First recorded by Jack Hylton (Feb 1930).
Hit versions by Libby Holman (US #3 1930), Paul Whiteman & His Orchestra (US #1 1930), Louis Armstrong (US #7 1932), Tony Bennett & Amy Winehouse (US #87 2011).
Also recorded by Coleman Hawkins (1939), Billie Holiday (1957).
From the wiki: “The popular jazz standard, ‘Body and Soul’, was written in 1930 by Johnny Green (music) with lyrics by Edward Heyman, Robert Sour and Frank Eyton. It was composed in New York City for the British actress and singer Gertrude Lawrence, who introduced it first on stage to London audiences. ‘Body and Soul’ would also be first recorded in London by the orchestra of Jack Hylton, the ‘British King of Jazz’, on February 7, 1930.
“In the US, the song was first performed on stage by Libby Holman in 1930 Broadway revue, Three’s a Crowd. The tune grew quickly in popularity and, by the end of 1930, at least 11 American bands had recorded it, including a release by Holman with the Brunswick Records studio orchestra. The Paul Whiteman Orchestra, featuring Jack Fulton vocals, recorded the most popular version; Louis Armstrong would the first jazz musician to record ‘Body and Soul’, in October 1932.
First recorded by Irving Aaronson & His Commanders (1928).
Hit versions by The Paul Whiteman Orchestra (US #5 1929), Dorsey Brothers & their Orchestra (US #9 1929).
From the wiki: “‘Let’s Do It, Let’s Fall in Love’ (also known as ‘Let’s Do It (Let’s Fall in Love)’ or simply ‘Let’s Do It’) was written in 1928 by Cole Porter. It was introduced in Porter’s first Broadway success, the musical Paris (1928) by French chanteuse Irène Bordoni for whom Porter had written the musical as a starring vehicle. The song was later used in the English production of Wake Up and Dream (1929) and was also used as the title theme music in the 1933 Hollywood movie, Grand Slam.
“‘Let’s Do It’ was the first of Porter’s famous ‘list songs’, featuring a string of suggestive and droll comparisons and examples, preposterous pairings and double entendres, dropping famous names and events, drawing unexpectedly from highbrow and popular culture.
First recorded by The Paul Whiteman Orchestra (1934).
Also recorded The Raymond Scott Quintette (instrumental, 1939).
Popular version by Louis Armstrong & The Benny Carter Orchestra (1955).
From the wiki: “‘Christmas Night in Harlem’ was written in 1934 by Raymond Scott, and the song was first recorded by The Paul Whiteman Orchestra the same year. ‘Christmas Night in Harlem’ has been covered by Perry Como, Benny Carter, Johnny Mercer, Banu Gibson, The Beau Hunks, Clarence Williams, Paul Whiteman, Maria Muldaur, and Jack Teagarden but the most celebrated recording was made by Louis Armstrong & The Benny Carter Orchestra.
First recorded (as “Stille Nacht, Heilige Nacht”) by Trompeter Quartett (1892).
First English-language recording by Edison Male Quartette (1905).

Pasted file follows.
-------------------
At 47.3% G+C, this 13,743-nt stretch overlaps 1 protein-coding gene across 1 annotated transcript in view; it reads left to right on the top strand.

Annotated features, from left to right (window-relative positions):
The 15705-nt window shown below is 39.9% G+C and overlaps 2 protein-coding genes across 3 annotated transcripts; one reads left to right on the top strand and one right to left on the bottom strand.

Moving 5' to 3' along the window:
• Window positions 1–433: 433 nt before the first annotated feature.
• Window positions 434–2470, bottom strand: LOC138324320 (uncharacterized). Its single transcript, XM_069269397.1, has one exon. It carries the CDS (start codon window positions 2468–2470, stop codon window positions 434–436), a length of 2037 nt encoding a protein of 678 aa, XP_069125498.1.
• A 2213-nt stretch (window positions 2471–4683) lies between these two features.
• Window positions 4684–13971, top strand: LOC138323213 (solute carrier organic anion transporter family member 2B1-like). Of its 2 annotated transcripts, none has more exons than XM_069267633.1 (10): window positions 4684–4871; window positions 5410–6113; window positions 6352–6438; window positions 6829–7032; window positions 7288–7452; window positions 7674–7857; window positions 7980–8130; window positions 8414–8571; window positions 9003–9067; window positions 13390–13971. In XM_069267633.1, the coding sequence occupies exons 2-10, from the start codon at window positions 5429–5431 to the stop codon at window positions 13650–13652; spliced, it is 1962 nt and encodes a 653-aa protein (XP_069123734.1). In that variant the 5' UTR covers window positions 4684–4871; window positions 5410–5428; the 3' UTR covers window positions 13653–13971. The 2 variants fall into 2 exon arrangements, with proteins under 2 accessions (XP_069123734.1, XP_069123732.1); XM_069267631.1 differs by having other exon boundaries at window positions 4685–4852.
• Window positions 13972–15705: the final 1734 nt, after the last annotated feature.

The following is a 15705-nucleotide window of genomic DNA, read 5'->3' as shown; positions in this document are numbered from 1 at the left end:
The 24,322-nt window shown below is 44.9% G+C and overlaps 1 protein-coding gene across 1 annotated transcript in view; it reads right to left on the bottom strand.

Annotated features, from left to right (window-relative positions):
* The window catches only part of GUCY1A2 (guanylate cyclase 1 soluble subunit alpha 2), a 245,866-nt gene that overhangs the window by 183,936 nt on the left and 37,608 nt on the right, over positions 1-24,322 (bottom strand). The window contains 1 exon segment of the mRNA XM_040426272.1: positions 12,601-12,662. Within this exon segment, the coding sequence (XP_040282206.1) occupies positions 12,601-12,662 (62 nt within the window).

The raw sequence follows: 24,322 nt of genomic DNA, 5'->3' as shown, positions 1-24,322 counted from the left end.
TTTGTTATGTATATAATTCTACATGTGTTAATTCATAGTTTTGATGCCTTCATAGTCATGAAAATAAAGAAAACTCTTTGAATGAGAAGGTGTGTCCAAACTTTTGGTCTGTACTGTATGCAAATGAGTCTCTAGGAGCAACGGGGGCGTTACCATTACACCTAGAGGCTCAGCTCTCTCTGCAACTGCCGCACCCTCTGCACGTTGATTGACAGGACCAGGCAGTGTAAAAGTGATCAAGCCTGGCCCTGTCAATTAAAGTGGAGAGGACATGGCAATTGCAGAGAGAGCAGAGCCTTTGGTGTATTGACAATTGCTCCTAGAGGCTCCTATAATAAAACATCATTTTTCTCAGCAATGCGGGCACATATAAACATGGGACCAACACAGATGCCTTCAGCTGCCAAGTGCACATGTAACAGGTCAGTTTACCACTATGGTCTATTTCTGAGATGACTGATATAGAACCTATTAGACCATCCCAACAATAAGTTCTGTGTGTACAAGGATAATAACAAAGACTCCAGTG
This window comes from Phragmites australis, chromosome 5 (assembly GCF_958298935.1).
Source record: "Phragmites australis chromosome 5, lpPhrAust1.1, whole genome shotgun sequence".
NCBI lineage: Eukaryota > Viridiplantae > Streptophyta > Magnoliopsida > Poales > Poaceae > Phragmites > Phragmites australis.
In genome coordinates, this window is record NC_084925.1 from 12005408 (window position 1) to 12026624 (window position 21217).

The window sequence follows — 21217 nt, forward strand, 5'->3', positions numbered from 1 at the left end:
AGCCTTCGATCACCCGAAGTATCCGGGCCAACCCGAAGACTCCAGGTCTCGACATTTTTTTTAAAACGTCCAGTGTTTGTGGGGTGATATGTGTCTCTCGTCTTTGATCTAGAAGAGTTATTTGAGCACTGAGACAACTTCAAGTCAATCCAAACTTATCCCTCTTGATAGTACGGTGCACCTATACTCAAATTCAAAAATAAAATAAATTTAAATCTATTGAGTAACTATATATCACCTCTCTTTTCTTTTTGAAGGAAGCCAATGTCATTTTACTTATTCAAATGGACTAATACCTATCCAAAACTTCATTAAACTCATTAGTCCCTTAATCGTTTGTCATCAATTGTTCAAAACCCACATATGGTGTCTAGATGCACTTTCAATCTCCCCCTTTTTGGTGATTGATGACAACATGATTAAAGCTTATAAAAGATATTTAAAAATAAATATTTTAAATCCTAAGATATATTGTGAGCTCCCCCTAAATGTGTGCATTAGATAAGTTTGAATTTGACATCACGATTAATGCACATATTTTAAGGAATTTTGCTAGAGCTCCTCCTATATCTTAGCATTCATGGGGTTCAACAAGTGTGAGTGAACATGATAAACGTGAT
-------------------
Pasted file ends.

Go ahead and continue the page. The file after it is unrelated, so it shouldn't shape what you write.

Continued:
Popular versions by Paul Whiteman & His Orchestra (US #6 1928), Bing Crosby (US #16 1941), The Ravens (R&B #8 1948), Simon & Garfunkel (as “7 O’Clock News/Silent Night”, 1966).
From the wiki: “‘Silent Night’ (German: ‘Stille Nacht, Heilige Nacht’) is a popular Christmas carol, composed in 1818 by Franz Xaver Gruber to lyrics by Joseph Mohr in the small town of Oberndorf bei Salzburg, Austria. It was declared an intangible cultural heritage by UNESCO in March 2011. ‘Stille Nacht’ was first performed on Christmas Eve 1818 at St Nicholas parish church in Oberndorf, a village on the Salzach river. In 1859, the Episcopal priest John Freeman Young, then serving at Trinity Church, New York City, published the English translation that is most frequently sung today.
First recorded by Gertrude Niesen (1933).
Hit versions by Paul Whiteman & His Orchestra (US #1 1934), Artie Shaw & The Gramercy Five (US #24 1941), The Platters (US#1/R&B #3/UK #1/AUS #1/NETH #4 1958), Blue Haze (US #27/NETH #4 1973), Bryan Ferry (UK #17 1974).
Also recorded by Jerry Garcia (1990).
From the wiki: “‘Smoke Gets in Your Eyes’ is a show tune written by American composer Jerome Kern and lyricist Otto Harbach for their 1933 musical Roberta. It was sung in the original show by Tamara Drasin and was first recorded by Gertrude Niesen on October 13, 1933. It was performed by Irene Dunne for the 1935 film adaptation, co-starring Fred Astaire and Ginger Roger.
“The song has been covered by numerous artists, beginning with Paul Whiteman & His Orchestra with Bob Lawrence on vocal, which went to the top of the charts in 1934. Possibly the most famous version was recorded in 1958 by The Platters, which became a #1 hit on the U.S. Billboard Hot 100 — it reached #3 on the R&B charts, and topped both the UK and Australians singles charts.
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